If you own a website which sells car parts, but you write the absolute best and very detailed history of the automobile ever written ... you may never achieve your goal of being recognized as the best and most authoritative website on the internet in regards to the history of the automobile simply because your site is classified under "car parts".
The "similar pages" link is where Google and all search engines and directories are really lacking in "intuitive or smart" cross categorization for medium to large sites with exceptional content.
In Defense of Google
I am a widget broker. I built my own web site (with the help of the folks here at WebMasterWorld) because I could no longer afford to pay webmasters to do it for me and was within days of becoming homeless when my website tanked on Inktomi. Back then, Ink was "the" force within the search engine industry. I believe that Google has recognized the inherent flaw in its original premise of ranking sites based on "popularity votes" via inbound links from other web sites. Links have become a "currency" which can be sold, bought and traded in order to manipulate search results. As a result, manipulation of search engine results has flourished and must be stopped in order for search engines to survive and remain useful on any level.
The following are assumptions on my part based upon my very limited and possibly flawed understanding of how search engines work ... so please take that into consideration prior to slagging me off for defending Google.
For some time, they (Google) have been grasping at straws, trying to prevent outside manipulation of search results (by unfair means) by implementing penalties, filters, etc. I believe Google has recognized the inherent flaws associated with search engine results based on any one or even three or four values being used to determine relevance. As a result, they have decided to experiment with many different factors in an attempt to emulate the deductive reasoning of the human brain.
We all know that (so far) humans can still outdo any machine in determining the true value of a website by simply surfing to it and reading the content. But it doesn't matter how big and wealthy a search engine becomes, there is no way they can hire enough humans to do the job! No company on earth could afford to do that! It must be done through an algorithm and that's a pretty lofty goal!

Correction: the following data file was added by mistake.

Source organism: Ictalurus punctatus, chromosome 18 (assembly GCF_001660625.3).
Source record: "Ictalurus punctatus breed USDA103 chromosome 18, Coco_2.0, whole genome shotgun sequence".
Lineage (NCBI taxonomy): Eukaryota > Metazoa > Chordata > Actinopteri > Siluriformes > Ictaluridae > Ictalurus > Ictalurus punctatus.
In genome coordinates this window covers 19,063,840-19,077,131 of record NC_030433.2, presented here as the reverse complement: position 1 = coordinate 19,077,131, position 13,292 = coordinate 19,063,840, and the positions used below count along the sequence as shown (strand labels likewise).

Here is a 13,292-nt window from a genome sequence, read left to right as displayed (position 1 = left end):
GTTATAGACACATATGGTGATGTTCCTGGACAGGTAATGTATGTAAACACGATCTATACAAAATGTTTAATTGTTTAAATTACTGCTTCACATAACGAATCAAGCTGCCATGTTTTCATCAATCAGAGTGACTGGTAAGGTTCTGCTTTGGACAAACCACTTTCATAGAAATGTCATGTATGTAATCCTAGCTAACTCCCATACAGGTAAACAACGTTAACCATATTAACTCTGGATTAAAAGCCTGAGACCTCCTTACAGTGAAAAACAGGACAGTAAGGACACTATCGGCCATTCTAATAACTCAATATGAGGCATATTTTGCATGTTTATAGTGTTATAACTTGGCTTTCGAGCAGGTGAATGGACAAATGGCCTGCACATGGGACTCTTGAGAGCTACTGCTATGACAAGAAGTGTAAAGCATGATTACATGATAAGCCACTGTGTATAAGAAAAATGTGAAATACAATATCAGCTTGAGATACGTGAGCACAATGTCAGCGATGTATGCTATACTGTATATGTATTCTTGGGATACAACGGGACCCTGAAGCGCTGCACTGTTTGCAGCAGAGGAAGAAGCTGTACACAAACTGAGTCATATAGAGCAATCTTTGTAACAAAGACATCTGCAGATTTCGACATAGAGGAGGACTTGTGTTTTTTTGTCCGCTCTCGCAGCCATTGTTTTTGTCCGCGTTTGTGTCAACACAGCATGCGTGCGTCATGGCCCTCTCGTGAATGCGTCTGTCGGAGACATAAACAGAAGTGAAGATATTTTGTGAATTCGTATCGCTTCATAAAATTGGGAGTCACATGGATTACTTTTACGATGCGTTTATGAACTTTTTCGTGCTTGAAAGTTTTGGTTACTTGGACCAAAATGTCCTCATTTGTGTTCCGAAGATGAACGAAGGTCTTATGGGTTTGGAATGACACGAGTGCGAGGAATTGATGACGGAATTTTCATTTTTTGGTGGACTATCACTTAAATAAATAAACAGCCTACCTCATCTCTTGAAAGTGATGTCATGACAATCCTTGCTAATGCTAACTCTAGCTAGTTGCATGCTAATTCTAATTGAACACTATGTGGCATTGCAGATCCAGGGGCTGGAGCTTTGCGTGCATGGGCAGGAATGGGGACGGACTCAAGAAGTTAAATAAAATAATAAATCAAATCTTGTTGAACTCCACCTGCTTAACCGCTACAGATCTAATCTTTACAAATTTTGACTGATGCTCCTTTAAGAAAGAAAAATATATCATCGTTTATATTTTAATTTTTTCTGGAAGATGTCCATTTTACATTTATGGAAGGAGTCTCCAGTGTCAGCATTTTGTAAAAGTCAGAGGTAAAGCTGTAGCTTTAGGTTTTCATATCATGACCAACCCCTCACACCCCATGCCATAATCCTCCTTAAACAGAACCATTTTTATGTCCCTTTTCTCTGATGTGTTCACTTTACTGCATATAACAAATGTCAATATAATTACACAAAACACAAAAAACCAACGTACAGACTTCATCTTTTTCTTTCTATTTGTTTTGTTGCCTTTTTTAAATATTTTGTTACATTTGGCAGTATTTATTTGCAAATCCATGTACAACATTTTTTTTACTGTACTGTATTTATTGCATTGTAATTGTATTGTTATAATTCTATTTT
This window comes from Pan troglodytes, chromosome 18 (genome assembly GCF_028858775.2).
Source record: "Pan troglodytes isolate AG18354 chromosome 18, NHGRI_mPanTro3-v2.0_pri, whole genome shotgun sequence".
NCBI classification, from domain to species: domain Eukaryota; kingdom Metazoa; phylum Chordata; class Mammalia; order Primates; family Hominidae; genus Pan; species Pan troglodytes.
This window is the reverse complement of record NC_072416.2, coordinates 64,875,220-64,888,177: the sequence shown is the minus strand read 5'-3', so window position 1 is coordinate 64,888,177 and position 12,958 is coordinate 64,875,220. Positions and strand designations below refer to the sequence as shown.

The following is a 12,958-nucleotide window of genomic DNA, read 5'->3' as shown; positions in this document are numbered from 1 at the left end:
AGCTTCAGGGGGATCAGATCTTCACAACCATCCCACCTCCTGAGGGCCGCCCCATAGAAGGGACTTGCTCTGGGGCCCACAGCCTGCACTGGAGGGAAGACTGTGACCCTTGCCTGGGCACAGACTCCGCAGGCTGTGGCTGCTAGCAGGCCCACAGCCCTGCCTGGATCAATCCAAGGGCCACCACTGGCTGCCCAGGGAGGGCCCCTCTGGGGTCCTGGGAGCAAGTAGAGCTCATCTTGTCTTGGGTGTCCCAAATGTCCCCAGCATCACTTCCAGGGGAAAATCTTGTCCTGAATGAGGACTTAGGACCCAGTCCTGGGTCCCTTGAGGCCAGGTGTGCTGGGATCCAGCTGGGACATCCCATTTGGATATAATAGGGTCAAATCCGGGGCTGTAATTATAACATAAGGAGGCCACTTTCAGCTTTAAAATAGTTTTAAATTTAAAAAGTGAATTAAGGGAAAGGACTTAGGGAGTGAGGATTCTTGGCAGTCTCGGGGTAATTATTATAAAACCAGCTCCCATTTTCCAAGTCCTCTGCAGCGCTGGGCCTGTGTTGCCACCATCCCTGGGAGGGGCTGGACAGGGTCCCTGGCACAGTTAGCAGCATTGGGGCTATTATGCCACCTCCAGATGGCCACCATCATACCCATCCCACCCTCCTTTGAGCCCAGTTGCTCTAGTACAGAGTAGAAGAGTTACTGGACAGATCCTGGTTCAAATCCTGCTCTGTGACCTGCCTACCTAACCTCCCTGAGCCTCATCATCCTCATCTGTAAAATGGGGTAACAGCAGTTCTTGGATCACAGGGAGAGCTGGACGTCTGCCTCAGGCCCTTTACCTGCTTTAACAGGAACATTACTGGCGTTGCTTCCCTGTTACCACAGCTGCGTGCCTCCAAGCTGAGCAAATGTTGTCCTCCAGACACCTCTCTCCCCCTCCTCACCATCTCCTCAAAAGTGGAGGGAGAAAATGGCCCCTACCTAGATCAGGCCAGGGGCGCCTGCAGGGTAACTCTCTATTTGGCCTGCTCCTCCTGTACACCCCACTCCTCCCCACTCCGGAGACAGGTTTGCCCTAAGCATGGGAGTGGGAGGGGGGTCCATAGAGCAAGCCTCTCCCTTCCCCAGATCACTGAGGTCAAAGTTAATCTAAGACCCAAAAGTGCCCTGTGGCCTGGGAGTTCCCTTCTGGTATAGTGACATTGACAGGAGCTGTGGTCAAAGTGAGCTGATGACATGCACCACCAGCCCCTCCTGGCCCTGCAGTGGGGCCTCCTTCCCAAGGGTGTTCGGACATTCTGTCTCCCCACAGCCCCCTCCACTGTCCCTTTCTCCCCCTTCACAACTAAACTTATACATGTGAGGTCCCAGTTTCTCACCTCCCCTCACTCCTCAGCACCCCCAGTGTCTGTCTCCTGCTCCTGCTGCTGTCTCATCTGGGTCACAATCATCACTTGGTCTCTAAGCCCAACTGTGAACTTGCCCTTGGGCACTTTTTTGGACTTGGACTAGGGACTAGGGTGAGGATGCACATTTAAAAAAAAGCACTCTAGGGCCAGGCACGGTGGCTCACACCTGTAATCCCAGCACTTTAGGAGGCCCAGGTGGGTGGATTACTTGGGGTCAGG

However, human beings are (as already noted) ... inherently flawed. We are greedy and not always morally concerned when it comes to money!
So my assumption is that Google's goal and newest algorithm/infrastructure will be based upon many and varied factors including many of those things a human being (given sufficient data) would be able to detect or take into account if intimately familiar with a given topic and reviewing a website. Those things would include: PR or Page Rank [webmasterworld.com] representing votes from other websites. TR or Trust Rank (which has yet to be added to the WebmasterWorld glossary) but which is based upon the age of a site as well as the quality of sites linking in. Stemming [webmasterworld.com] which has to do with variations of the root word used on a web page such as boat, boating, boater, boats or yacht, yachting or yachts. Anchor Text [webmasterworld.com] or Off page Criteria [webmasterworld.com] Cloaking, Stealth or Obfuscation [webmasterworld.com] Cross Linking and blatent webmaster abuse by related sites [webmasterworld.com] Dead Links [webmasterworld.com] The use of doorway pages or domain doorways [webmasterworld.com] Splash or entry pages [webmasterworld.com] Filter Words [webmasterworld.com] and Stop Words [webmasterworld.com] Hidden Text or Hidden Links [webmasterworld.com] Keyword Stuffing [webmasterworld.com] Link Farms [webmasterworld.com] Link Rot [webmasterworld.com] Mirror Sites or pages [webmasterworld.com] Page Jacking [http] Reciprocal Links [http] Referrer Strings [webmasterworld.com] Spamdexing [webmasterworld.com] IP Spoofing [webmasterworld.com]
Much of the above is related to guerrilla marketing techniques intended to manipulate search results. Ultimately Google wants to put a stop to the manipulation of their algorithm so that they can level the playing field for all available "content" versus those who choose to steal, manipulate and ultimately control any given field of information.
I for one applaud Google's efforts and although many have suffered tremendously throughout the growing pains, Google and other search engines have supplied many of us many years worth of free traffic.
They have all undergone massive changes over the years and from time to time, there are those of us who think Google, Inktomi, Yahoo or MSN just plain suck ... and you are entitled to your opinion just as much as I am entitled to mine.
I don't think any of the search engines suck because all of them send me the traffic I need to make a living. Some send more than others and some drive me crazy because I just can't figure out what they want ... but the fact of the matter is, this is how I make my living and I accept the fact that I will just have to do my best to figure it out the best I can!
I think the folks at Google are the most incredibly focused group of people on the planet who have one goal ... and that is to gather all the written information in the entire world, categorize it and deliver the most relevent search results possible for any specific search term.
If you think about that for even five minutes, anyone will realize what a monumentally impossible task that really is. Kudos to the people at Google for even making such an attempt ... and many thanks for the free traffic you deliver to my site daily! It is greatly appreciated.
If my traffic ever dries up (again) ... I promise, I will not be slagging Google (or any other search engine) off as I once did. I "get it" now ... and am in awe of what they are all attempting to do.
I hope that eventually, they are each able to stop outside, biased and greed driven manipulation of the search results. Even if my website should suffer throughout all the growing pains, I believe in what they are doing and will accept that they have to do what they have to do to achieve their goals!